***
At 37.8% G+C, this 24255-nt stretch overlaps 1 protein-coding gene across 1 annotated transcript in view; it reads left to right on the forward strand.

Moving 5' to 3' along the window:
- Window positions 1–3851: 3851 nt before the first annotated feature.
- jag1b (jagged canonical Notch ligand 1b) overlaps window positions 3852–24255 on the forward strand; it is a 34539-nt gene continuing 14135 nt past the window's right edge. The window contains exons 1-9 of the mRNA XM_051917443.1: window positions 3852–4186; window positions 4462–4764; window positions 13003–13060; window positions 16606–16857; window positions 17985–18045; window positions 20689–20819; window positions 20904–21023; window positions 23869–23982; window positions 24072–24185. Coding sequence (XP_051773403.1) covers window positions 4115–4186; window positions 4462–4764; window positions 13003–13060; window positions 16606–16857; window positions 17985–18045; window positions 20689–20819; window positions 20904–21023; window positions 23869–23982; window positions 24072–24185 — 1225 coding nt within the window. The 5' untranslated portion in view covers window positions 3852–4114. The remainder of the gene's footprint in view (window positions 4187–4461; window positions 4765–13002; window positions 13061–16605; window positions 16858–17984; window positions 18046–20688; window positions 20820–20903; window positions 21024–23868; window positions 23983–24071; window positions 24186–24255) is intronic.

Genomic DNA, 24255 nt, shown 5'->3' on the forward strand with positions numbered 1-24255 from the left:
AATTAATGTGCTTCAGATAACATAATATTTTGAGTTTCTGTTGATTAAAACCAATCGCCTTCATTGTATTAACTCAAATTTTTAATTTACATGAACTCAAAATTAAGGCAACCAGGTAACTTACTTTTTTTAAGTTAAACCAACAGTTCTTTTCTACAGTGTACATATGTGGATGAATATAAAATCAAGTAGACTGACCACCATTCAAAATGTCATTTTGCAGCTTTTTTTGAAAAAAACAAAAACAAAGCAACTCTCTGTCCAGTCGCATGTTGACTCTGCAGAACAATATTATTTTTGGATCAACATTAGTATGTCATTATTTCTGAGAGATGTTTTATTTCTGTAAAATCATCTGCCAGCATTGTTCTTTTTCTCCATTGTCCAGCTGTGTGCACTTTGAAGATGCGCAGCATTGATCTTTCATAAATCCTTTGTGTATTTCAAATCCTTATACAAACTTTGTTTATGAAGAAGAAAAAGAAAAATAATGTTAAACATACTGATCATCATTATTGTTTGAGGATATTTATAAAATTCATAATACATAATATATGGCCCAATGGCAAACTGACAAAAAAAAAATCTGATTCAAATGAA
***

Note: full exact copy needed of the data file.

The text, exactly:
At 37.8% G+C, this 24255-nt stretch overlaps 1 protein-coding gene across 1 annotated transcript in view; it reads left to right on the forward strand.

Moving 5' to 3' along the window:
- Window positions 1–3851: 3851 nt before the first annotated feature.
- jag1b (jagged canonical Notch ligand 1b) overlaps window positions 3852–24255 on the forward strand; it is a 34539-nt gene continuing 14135 nt past the window's right edge. The window contains exons 1-9 of the mRNA XM_051917443.1: window positions 3852–4186; window positions 4462–4764; window positions 13003–13060; window positions 16606–16857; window positions 17985–18045; window positions 20689–20819; window positions 20904–21023; window positions 23869–23982; window positions 24072–24185. Coding sequence (XP_051773403.1) covers window positions 4115–4186; window positions 4462–4764; window positions 13003–13060; window positions 16606–16857; window positions 17985–18045; window positions 20689–20819; window positions 20904–21023; window positions 23869–23982; window positions 24072–24185 — 1225 coding nt within the window. The 5' untranslated portion in view covers window positions 3852–4114. The remainder of the gene's footprint in view (window positions 4187–4461; window positions 4765–13002; window positions 13061–16605; window positions 16858–17984; window positions 18046–20688; window positions 20820–20903; window positions 21024–23868; window positions 23983–24071; window positions 24186–24255) is intronic.

Genomic DNA, 24255 nt, shown 5'->3' on the forward strand with positions numbered 1-24255 from the left:
AATTAATGTGCTTCAGATAACATAATATTTTGAGTTTCTGTTGATTAAAACCAATCGCCTTCATTGTATTAACTCAAATTTTTAATTTACATGAACTCAAAATTAAGGCAACCAGGTAACTTACTTTTTTTAAGTTAAACCAACAGTTCTTTTCTACAGTGTACATATGTGGATGAATATAAAATCAAGTAGACTGACCACCATTCAAAATGTCATTTTGCAGCTTTTTTTGAAAAAAACAAAAACAAAGCAACTCTCTGTCCAGTCGCATGTTGACTCTGCAGAACAATATTATTTTTGGATCAACATTAGTATGTCATTATTTCTGAGAGATGTTTTATTTCTGTAAAATCATCTGCCAGCATTGTTCTTTTTCTCCATTGTCCAGCTGTGTGCACTTTGAAGATGCGCAGCATTGATCTTTCATAAATCCTTTGTGTATTTCAAATCCTTATACAAACTTTGTTTATGAAGAAGAAAAAGAAAAATAATGTTAAACATACTGATCATCATTATTGTTTGAGGATATTTATAAAATTCATAATACATAATATATGGCCCAATGGCAAACTGACAAAAAAAAAATCTGATTCAAATGAA